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company were the orator Lysias and the historian Herodotus. In B. C. 437,

another settlement of equal importance was made at Amphipolis, on the

river Strymon, in Macedonia-a dependency which afterwards played a

conspicuous part in Greek history.

A more liberal and less ambitious policy on the part of Pericles might

have postponed or possibly averted the coming disasters of his country.

But, in his eagerness to make Athens glorious, there was but little

thought given to justice and equity of administration. Especially was

this manifested in the exorbitant tribute which was collected from the

Athenian dependencies. The members of the Confederacy of Delos were taxed

to the extent of six hundred talents annually, and this too when the

occasion for which the tribute was originally levied had entirely passed

away. The peace with the Persians made such an imposition no longer

necessary as a measure of defense; but the ambition of Pericles still

exacted it as a measure of luxury.

At this time the only members of the Confederacy which retained their

freedom and continued to consult with the Athenians on terms of

comparative equality, were Samos, Lesbos, and Chios. The first of these

islands became embroiled with the Milesians, and the latter appealed to

Athens for a settlement of the difficulty. The Samian government was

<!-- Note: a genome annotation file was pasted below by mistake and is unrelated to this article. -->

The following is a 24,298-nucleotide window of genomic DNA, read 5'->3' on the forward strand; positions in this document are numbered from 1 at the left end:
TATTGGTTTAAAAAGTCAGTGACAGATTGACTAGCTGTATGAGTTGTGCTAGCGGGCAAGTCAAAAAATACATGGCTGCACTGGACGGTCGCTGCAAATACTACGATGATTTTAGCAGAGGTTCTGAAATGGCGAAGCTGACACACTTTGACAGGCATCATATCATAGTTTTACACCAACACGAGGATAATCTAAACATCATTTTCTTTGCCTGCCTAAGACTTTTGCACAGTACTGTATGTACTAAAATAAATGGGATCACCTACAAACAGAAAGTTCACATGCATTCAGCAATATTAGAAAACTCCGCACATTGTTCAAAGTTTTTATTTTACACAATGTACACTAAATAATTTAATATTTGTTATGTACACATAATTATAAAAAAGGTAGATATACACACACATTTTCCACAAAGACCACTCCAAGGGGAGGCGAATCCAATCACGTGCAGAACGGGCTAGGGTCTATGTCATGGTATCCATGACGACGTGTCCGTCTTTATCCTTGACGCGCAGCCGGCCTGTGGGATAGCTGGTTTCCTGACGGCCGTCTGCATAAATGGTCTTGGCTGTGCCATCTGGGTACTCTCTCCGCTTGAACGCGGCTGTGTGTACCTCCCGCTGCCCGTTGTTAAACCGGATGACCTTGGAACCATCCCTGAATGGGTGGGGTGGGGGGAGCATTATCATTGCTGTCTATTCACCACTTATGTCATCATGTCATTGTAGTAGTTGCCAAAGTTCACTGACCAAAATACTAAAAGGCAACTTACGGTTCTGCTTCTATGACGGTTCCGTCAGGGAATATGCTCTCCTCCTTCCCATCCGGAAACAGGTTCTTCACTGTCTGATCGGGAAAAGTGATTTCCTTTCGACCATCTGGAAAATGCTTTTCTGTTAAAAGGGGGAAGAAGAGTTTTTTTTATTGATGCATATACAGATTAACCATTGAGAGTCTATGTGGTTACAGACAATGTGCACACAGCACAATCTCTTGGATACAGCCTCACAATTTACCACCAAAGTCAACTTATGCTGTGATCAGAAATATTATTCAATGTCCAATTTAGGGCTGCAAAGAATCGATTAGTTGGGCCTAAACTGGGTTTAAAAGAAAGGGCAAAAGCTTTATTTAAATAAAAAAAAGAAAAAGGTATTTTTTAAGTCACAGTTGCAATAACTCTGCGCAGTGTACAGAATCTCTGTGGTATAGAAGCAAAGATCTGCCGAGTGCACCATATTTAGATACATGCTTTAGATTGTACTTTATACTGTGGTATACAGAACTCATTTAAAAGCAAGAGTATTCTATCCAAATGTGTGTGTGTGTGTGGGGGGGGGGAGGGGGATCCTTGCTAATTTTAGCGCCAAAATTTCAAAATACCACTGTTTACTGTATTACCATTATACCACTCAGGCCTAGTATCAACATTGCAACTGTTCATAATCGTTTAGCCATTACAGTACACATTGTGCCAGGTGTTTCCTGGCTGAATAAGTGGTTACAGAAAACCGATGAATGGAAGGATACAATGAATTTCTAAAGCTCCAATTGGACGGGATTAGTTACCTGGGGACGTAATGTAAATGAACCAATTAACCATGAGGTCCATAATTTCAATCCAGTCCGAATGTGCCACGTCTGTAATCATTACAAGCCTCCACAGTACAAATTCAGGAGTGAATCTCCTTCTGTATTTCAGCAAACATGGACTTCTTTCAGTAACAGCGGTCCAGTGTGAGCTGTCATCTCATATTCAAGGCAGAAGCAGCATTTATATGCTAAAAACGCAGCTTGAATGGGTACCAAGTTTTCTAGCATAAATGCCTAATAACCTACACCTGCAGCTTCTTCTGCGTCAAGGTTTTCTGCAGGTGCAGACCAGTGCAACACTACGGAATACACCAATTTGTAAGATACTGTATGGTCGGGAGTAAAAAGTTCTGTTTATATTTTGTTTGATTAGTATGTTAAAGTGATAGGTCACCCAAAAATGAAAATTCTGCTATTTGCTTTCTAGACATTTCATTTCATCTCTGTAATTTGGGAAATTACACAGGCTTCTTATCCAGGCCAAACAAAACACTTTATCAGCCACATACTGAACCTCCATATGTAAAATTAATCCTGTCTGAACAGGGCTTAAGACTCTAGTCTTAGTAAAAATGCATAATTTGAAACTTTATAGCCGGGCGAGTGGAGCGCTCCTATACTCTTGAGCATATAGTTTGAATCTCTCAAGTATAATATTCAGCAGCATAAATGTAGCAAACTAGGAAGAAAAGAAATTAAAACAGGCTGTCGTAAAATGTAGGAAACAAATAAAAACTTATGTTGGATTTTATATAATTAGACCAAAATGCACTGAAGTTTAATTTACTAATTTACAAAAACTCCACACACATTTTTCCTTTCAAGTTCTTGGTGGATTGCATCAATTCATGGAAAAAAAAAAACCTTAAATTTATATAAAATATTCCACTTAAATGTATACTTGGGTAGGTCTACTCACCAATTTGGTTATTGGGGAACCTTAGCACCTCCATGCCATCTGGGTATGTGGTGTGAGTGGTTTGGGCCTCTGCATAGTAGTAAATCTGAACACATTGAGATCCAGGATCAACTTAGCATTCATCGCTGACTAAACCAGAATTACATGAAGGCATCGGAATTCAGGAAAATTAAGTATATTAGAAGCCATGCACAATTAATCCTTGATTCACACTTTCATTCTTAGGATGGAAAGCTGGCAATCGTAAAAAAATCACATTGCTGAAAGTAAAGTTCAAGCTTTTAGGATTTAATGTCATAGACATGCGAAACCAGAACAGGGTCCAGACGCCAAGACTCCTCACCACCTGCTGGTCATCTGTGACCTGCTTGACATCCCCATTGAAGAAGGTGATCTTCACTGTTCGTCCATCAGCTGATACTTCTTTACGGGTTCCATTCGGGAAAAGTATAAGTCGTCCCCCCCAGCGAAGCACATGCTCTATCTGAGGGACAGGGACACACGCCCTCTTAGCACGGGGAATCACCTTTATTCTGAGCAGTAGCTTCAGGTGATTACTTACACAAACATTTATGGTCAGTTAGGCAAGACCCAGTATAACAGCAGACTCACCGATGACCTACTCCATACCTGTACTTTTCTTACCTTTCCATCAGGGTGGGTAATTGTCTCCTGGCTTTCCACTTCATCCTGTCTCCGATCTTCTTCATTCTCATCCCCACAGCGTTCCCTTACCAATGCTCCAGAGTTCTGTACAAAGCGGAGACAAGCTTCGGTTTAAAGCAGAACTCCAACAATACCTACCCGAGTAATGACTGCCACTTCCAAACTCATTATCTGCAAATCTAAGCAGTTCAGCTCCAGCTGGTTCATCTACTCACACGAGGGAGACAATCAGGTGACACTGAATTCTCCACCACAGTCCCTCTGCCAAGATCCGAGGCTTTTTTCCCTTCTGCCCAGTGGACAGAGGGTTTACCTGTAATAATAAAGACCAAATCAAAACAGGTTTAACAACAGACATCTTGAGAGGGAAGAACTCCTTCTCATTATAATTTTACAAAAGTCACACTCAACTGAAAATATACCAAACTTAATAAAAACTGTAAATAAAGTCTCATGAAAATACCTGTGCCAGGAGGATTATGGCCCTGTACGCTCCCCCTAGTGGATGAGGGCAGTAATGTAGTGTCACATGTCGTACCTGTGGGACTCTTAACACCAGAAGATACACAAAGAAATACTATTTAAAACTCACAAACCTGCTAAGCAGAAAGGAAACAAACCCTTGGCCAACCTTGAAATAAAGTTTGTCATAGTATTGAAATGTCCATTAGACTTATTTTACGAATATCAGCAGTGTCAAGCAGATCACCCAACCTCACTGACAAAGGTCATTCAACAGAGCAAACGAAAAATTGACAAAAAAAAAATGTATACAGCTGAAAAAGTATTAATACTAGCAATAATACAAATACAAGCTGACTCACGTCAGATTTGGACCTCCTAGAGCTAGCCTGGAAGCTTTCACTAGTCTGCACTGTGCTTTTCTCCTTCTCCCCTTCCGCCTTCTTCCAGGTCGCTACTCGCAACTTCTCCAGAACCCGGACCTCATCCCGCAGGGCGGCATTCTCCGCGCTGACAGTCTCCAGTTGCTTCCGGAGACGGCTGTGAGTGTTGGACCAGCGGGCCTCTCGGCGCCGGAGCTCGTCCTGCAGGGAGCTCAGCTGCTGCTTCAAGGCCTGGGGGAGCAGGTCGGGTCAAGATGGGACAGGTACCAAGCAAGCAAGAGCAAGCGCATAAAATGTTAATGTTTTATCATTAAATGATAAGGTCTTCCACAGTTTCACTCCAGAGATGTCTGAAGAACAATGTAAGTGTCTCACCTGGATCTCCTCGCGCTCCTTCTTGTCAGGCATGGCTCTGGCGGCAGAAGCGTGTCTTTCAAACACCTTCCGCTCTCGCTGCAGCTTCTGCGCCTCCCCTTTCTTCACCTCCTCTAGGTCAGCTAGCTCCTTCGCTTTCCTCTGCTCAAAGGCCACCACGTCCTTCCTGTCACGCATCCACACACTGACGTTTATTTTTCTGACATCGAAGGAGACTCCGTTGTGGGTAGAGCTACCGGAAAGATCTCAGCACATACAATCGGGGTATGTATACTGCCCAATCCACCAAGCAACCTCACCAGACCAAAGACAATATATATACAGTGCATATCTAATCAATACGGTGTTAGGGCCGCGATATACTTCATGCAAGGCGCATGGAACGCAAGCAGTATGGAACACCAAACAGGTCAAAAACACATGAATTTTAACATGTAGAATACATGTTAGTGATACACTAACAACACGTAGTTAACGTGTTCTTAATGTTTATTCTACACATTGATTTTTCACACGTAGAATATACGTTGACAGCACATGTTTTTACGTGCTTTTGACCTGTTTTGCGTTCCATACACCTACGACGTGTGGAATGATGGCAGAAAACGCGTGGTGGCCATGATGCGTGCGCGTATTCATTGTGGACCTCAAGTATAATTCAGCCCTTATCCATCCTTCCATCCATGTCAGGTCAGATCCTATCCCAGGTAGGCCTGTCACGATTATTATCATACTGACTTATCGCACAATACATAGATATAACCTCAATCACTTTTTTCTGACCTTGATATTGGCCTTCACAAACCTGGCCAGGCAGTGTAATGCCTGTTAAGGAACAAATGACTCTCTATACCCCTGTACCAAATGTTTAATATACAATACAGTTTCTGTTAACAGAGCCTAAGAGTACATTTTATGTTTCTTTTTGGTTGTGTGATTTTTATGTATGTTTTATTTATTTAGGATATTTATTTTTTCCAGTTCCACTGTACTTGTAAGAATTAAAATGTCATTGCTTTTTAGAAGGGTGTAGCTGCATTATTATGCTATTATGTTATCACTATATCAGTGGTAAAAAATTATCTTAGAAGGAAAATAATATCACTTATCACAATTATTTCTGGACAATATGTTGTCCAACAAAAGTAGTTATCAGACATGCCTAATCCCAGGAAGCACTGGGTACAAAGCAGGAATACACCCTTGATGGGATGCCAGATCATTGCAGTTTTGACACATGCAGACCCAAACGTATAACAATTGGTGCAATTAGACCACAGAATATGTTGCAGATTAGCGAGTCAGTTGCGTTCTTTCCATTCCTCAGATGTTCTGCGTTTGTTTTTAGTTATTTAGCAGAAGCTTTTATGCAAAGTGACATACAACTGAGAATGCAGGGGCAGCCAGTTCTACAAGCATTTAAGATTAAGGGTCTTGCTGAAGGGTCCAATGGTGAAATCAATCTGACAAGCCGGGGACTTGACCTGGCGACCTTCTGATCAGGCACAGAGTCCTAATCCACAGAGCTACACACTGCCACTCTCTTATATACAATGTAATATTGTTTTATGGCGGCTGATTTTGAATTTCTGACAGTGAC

still under the control of an oligarchy, and this furnished Pericles with

a good excuse for interference. In B. C. 440 an expedition was sent to

reduce the Samians by force. A democracy was established in the island,

and many leading Samians were sent to Lemnos as hostages. This state of

things, however, was soon undone by a counter revolution backed by the

satrap of Sardis; but the Athenians returned, put down the revolt, and

reestablished their own style of government over the Samians. The latter

were obliged to pay the expenses of the war, amounting to a thousand

talents, and to give hostages for the maintenance of the peace.

Such was the condition of affairs in B. C. 435, when a petty quarrel

between Corinth and her dependency Corcyra applied the spark to the long

smoldering animosities and jealousies of the Greeks, and set their

country in the flames of civil war.


Early in her history the city of Corinth had established, on the island

of that name, the colony of Corcyra. Afterwards Corcyra sent out a colony

and founded Epidamnus on the coast of Epirus. The latter, however, as

well as the former, regarded Corinth as her mother city. The Epidamnians,

like the other Greek states, expelled the oligarchic party, and the

latter brought in the Illyrians to restore them. The authorities appealed

to Corcyra for aid, which was refused; for the Corcyraeans sympathized

with the oligarchs. The Epidamnians then applied to Corinth. The latter

sent out an expedition, and the democracy in Epidamnus was sustained. But

the authorities of Corcyra resented the interference, sent a squadron,

blockaded the town, and restored the oligarchs. The Corcyraeans then

tried to persuade the Corinthians to refer the matter to arbitration, but

the latter sent a still larger fleet to the western coast, and this was

defeated and destroyed by the Corcyraean squadron at Actium. This left

the Epidamnians at the mercy of the oligarchic party.

The Corinthians immediately went to work rebuilding their fleet. Within

two years they had gathered with their own exertions and from their

allies a squadron of one hundred and fifty ships. The Corcyraeans, seeing

these preparations and remembering that Corinth was a member of the

Lacedaemonian league, applied to Athens for support. The Athenian